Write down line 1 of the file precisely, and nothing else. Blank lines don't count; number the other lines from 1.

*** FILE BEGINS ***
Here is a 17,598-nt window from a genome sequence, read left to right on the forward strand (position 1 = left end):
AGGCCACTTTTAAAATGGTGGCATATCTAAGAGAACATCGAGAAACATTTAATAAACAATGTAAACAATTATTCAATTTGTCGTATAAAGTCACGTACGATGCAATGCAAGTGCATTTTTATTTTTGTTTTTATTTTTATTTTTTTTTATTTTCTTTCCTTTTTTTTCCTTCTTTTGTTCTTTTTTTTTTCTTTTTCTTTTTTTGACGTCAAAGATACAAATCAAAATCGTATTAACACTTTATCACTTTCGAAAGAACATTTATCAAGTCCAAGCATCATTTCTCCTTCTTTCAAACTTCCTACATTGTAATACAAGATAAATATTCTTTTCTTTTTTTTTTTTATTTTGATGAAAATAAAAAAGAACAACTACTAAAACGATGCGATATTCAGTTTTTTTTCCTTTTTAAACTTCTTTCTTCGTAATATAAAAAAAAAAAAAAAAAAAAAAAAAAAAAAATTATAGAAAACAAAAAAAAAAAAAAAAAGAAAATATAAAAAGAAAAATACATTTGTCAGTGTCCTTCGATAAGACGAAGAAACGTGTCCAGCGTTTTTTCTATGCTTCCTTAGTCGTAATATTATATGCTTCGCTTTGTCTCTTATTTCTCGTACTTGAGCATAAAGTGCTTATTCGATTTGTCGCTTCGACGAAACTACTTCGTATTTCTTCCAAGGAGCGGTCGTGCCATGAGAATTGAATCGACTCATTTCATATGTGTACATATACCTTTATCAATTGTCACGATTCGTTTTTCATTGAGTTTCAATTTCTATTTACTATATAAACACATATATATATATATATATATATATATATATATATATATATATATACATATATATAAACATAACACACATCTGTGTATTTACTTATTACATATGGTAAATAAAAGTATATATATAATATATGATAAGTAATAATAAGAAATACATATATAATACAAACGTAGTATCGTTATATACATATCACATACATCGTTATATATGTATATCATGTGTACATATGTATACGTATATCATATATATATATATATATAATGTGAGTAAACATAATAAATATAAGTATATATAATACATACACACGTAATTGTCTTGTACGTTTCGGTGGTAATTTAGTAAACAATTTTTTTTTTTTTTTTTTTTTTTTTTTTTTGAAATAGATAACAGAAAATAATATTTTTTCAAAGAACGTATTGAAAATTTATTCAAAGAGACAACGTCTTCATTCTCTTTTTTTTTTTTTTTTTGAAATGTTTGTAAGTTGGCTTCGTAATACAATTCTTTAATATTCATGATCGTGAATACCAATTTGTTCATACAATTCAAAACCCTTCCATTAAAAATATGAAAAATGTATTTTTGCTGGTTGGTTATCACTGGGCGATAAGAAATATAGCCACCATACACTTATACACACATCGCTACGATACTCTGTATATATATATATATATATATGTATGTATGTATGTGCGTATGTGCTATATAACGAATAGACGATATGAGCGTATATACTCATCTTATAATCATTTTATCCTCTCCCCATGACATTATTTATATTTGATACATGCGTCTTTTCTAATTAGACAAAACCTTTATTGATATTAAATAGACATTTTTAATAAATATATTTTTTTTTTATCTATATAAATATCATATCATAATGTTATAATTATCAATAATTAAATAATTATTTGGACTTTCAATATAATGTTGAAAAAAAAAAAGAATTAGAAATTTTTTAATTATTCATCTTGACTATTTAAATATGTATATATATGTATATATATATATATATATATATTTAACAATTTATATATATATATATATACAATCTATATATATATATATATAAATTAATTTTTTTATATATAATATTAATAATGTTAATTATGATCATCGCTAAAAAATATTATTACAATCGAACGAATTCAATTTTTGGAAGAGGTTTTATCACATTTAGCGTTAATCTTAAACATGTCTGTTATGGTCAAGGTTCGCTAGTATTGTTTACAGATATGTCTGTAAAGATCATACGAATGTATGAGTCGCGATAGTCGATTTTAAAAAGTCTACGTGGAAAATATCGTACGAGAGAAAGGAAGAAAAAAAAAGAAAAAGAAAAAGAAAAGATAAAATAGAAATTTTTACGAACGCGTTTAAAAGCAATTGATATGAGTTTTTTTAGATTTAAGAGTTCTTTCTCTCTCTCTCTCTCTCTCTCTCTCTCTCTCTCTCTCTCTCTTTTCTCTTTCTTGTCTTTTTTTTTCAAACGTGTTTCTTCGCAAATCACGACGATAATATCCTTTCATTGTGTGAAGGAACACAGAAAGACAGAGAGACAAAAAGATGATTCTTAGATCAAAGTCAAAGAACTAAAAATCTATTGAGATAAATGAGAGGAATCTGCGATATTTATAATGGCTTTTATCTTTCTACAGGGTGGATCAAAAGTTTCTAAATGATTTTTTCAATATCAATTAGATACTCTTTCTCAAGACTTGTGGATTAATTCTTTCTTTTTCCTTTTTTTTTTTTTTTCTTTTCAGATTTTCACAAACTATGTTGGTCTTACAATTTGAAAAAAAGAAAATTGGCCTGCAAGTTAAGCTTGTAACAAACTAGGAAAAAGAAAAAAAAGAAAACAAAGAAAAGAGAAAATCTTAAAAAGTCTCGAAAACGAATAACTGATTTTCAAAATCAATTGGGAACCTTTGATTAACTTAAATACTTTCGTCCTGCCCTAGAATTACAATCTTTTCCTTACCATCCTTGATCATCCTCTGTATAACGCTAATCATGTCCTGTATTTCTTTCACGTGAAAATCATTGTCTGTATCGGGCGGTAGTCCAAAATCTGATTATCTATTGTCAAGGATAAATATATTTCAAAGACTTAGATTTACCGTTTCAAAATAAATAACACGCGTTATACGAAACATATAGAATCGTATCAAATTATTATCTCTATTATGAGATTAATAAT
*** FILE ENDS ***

Here is a 17,598-nt window from a genome sequence, read left to right on the forward strand (position 1 = left end):